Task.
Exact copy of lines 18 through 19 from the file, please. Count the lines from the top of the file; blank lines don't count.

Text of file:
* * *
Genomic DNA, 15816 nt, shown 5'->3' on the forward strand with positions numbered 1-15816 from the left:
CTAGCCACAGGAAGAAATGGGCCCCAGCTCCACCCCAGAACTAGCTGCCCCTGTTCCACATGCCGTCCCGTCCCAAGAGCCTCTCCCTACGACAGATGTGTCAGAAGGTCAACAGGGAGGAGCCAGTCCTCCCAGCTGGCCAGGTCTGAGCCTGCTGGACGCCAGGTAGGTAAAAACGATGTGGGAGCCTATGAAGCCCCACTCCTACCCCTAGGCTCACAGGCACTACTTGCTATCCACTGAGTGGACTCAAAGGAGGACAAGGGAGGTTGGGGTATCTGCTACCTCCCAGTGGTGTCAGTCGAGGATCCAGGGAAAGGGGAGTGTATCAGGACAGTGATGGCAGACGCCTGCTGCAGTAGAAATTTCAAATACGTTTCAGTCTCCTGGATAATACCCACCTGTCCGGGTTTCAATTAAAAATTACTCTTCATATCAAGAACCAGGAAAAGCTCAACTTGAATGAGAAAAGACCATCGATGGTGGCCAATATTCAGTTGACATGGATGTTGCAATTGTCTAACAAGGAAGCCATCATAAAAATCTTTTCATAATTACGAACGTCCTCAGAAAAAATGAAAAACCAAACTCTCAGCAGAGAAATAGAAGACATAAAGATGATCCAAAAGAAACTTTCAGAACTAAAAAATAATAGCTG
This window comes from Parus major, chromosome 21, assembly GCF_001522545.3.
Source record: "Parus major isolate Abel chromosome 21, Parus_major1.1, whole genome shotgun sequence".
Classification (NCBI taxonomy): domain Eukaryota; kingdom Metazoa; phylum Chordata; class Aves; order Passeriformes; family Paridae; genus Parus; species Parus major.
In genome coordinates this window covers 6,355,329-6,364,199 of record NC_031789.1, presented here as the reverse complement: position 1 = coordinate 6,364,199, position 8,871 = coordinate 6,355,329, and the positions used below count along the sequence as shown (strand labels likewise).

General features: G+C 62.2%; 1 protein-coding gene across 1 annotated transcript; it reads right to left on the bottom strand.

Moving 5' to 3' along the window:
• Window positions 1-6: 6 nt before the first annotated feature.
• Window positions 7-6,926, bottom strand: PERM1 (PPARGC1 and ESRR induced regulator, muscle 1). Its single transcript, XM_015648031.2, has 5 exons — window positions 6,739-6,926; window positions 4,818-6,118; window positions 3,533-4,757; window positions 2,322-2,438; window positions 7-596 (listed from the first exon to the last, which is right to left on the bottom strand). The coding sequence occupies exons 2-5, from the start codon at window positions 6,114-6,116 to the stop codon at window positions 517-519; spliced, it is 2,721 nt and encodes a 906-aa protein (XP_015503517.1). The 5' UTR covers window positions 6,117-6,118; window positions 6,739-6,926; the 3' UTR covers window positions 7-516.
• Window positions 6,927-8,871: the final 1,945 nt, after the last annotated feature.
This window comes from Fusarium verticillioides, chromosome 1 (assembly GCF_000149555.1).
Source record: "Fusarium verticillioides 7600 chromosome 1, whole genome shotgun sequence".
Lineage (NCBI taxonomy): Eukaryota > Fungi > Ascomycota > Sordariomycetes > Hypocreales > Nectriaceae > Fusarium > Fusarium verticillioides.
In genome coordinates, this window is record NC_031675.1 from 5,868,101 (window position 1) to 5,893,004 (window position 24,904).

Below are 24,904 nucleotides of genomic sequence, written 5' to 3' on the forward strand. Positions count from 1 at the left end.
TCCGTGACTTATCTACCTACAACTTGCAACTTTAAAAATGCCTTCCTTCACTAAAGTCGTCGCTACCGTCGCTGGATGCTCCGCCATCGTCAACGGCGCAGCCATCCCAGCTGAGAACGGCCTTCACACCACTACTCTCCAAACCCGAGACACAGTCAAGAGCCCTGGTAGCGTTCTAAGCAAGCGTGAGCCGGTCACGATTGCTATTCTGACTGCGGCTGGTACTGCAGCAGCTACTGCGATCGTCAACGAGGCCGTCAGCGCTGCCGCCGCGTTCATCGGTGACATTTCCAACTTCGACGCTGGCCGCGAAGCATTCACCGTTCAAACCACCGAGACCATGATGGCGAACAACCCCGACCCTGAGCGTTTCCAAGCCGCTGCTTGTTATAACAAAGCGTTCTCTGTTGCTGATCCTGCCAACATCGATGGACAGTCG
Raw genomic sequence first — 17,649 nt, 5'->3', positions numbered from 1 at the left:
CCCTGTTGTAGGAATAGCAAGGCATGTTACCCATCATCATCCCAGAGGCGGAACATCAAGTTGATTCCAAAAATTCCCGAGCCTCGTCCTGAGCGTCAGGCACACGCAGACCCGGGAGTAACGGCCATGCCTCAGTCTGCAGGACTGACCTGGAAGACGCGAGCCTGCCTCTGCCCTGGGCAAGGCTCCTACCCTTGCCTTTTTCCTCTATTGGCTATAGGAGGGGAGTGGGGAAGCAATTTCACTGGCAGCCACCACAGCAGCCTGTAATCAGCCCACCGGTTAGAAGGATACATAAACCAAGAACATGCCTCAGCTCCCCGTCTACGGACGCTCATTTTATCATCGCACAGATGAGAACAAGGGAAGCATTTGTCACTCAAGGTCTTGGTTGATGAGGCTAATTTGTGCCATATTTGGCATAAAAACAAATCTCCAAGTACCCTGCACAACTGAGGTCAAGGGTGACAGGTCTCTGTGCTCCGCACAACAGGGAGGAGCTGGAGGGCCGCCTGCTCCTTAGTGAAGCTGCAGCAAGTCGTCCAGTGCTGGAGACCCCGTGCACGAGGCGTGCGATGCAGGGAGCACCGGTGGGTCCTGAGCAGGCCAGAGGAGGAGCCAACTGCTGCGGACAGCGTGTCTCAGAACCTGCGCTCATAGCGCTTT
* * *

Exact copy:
Raw genomic sequence first — 17,649 nt, 5'->3', positions numbered from 1 at the left:
CCCTGTTGTAGGAATAGCAAGGCATGTTACCCATCATCATCCCAGAGGCGGAACATCAAGTTGATTCCAAAAATTCCCGAGCCTCGTCCTGAGCGTCAGGCACACGCAGACCCGGGAGTAACGGCCATGCCTCAGTCTGCAGGACTGACCTGGAAGACGCGAGCCTGCCTCTGCCCTGGGCAAGGCTCCTACCCTTGCCTTTTTCCTCTATTGGCTATAGGAGGGGAGTGGGGAAGCAATTTCACTGGCAGCCACCACAGCAGCCTGTAATCAGCCCACCGGTTAGAAGGATACATAAACCAAGAACATGCCTCAGCTCCCCGTCTACGGACGCTCATTTTATCATCGCACAGATGAGAACAAGGGAAGCATTTGTCACTCAAGGTCTTGGTTGATGAGGCTAATTTGTGCCATATTTGGCATAAAAACAAATCTCCAAGTACCCTGCACAACTGAGGTCAAGGGTGACAGGTCTCTGTGCTCCGCACAACAGGGAGGAGCTGGAGGGCCGCCTGCTCCTTAGTGAAGCTGCAGCAAGTCGTCCAGTGCTGGAGACCCCGTGCACGAGGCGTGCGATGCAGGGAGCACCGGTGGGTCCTGAGCAGGCCAGAGGAGGAGCCAACTGCTGCGGACAGCGTGTCTCAGAACCTGCGCTCATAGCGCTTT